Ariel, Israel, November 10, 2020 --(PR.com
)-- Many documents from the ancient world have been preserved in the form of a scroll, the most famous collections being the Dead Sea Scrolls and the Herculaneum papyri. The importance of such ancient scrolls for the study of the past cannot be overstated. Over time most of these important artifacts have suffered significant damage and require reconstruction.
Scholars have long used mathematical models to estimate the missing length of deteriorated scrolls from ancient Egypt, Qumran, Herculaneum, and elsewhere. Based on such estimations, the content of ancient literature as well as the process of its composition is deduced. Though theoretically reasonable, many practical problems interfere with the method. In a new study published in the PLOS ONE journal, carried out by Dr. Eshbal Ratzon, from the Department of Land of Israel Studies and Archaeology at Ariel University, and Professor Nachum Dershowitz of the School of Computer Science at Tel Aviv University, the authors examined this method empirically and concluded that it works well in theory, however, its margin of error - when trying to estimate the length of a real scroll—is simply too large to be trusted and cannot be used as is. Ratzon and Dershowitz’s analysis demonstrates that a major review is needed to accurately determine the likely range of possible length of previously estimated scrolls.
Using the current method, researchers attempt to estimate how much of a scroll is missing by measuring its circumference at a certain point, and then estimating how many rolls could fit inside it. “The lengths of dozens or even more of scrolls were estimated based on this method. The conclusions were supposed to teach us about the missing portions of the scrolls, the relations of several copies of the same composition to each other, the redaction process of these texts, scribal practices, the canonization process of the Hebrew Bible and more. But, if this method is unreliable, all these estimations will have to be redone differently,” stated Dr. Ratzon. “This method is used in several disciplines including: Egyptology, classics, and Jewish studies. It gives estimations for the manufacturing of ancient scrolls, and for copying texts onto them. Since we show it is unreliable, all these estimations will have to be re-evaluated. This may modify our picture of the ancient literary world,” added Ratzon.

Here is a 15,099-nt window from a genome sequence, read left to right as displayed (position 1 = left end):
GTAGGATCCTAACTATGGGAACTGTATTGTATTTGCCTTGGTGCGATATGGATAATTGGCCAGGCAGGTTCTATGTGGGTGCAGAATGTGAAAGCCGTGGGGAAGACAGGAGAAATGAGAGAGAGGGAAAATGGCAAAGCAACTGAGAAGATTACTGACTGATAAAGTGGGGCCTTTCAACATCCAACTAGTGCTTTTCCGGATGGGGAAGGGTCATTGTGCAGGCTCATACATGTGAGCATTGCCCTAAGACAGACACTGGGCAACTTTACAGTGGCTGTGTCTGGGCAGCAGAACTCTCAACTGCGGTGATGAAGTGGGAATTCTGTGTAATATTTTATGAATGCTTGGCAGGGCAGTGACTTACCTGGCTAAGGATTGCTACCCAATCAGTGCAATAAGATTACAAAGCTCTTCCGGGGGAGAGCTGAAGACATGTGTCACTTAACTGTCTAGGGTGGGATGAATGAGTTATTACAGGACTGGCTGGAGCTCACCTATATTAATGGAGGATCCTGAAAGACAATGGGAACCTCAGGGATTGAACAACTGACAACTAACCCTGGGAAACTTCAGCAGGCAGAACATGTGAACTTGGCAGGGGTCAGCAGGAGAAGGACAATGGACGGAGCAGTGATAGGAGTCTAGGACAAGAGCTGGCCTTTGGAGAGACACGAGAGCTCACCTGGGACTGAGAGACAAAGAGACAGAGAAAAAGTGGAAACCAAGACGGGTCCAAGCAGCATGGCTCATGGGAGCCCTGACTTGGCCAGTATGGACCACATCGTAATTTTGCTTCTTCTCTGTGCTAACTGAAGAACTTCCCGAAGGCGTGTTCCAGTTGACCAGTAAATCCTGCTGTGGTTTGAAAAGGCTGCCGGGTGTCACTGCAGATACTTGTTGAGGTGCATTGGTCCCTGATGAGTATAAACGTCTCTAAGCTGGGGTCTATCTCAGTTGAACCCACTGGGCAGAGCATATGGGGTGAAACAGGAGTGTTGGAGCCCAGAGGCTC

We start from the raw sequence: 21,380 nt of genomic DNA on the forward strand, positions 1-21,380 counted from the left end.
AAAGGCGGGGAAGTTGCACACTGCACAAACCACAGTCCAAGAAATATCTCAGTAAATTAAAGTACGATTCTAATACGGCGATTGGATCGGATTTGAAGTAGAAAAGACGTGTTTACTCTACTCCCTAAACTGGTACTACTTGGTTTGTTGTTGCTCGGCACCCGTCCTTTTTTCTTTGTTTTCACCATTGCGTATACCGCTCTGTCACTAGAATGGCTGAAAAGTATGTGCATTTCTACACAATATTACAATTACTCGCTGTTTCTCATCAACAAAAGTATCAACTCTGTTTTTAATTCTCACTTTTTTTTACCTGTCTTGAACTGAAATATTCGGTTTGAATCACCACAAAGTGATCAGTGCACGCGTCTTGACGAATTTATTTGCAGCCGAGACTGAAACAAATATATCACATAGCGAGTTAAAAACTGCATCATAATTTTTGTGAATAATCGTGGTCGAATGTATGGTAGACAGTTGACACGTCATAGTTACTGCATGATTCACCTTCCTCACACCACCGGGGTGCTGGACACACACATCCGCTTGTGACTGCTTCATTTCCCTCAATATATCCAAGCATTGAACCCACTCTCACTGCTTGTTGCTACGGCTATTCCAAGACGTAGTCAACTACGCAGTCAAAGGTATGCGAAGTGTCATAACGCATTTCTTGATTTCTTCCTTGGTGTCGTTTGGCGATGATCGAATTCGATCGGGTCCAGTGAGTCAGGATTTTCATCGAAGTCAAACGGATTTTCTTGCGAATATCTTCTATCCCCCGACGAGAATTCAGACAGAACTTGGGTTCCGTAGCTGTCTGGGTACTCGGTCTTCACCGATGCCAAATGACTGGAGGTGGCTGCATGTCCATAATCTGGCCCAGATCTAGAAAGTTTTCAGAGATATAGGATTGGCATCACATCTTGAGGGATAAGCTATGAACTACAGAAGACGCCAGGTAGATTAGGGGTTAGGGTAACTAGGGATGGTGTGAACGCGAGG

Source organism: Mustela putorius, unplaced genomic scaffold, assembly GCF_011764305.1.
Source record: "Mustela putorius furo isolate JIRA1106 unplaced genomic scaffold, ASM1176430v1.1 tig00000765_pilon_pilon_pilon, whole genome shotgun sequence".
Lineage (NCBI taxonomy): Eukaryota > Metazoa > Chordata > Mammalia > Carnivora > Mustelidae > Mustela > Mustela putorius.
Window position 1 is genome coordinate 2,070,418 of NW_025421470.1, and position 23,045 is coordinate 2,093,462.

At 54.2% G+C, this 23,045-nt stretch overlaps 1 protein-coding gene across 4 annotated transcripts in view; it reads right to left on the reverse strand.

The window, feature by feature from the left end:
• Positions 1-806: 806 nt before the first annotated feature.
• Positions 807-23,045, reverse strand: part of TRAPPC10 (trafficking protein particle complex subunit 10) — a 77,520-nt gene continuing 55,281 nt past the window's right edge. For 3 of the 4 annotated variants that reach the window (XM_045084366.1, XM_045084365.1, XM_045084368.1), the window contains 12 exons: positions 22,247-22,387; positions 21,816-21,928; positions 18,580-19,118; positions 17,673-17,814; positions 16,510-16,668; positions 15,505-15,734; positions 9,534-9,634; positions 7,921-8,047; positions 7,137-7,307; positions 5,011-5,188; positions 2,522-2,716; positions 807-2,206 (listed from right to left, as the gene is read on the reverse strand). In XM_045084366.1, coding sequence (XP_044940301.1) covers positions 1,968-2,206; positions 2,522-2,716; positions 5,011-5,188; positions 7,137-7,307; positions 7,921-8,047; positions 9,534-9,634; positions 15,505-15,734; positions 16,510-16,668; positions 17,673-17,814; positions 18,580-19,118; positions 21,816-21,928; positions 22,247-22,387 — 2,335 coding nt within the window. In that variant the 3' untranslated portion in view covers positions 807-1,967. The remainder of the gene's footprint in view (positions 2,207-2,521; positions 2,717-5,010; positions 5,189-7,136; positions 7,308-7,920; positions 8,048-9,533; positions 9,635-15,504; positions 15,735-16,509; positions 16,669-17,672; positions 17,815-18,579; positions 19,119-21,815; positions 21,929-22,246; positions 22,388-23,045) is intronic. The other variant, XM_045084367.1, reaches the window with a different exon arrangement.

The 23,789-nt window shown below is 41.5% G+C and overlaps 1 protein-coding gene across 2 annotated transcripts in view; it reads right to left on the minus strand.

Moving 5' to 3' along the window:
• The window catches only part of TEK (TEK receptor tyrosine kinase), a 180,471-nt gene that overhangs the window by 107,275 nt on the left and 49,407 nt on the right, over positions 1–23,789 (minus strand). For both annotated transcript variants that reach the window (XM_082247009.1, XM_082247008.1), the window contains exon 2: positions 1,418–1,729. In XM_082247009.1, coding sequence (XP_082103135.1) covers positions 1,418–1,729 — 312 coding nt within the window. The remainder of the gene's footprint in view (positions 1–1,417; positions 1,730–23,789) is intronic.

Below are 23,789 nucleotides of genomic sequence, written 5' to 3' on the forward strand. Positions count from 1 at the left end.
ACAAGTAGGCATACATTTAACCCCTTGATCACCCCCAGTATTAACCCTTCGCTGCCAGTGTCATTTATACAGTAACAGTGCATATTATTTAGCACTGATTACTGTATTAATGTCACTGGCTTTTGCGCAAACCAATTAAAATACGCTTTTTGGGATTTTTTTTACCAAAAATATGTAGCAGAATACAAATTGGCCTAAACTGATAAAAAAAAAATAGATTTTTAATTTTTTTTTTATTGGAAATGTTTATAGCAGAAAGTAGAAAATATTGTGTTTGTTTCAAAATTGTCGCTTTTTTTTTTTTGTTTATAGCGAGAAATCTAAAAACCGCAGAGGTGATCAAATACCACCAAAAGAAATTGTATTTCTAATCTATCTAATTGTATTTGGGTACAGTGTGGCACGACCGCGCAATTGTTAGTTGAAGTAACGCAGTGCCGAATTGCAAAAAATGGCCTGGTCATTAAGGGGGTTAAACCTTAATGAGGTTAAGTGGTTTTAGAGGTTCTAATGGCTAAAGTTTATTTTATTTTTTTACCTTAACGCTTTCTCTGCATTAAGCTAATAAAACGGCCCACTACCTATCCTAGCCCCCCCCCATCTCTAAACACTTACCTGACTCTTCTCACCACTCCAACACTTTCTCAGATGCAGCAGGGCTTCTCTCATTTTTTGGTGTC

Moving forward, Dr. Ratzon offers words of caution when studying these scrolls, “We should be skeptical regarding theories based on the length of ancient scrolls, as for now we don't have a sound method for determining the missing length of a scroll.”
The research was funded by the Deutsch-Israelische Projektkooperation (DIP) and the Israel Science Foundation.
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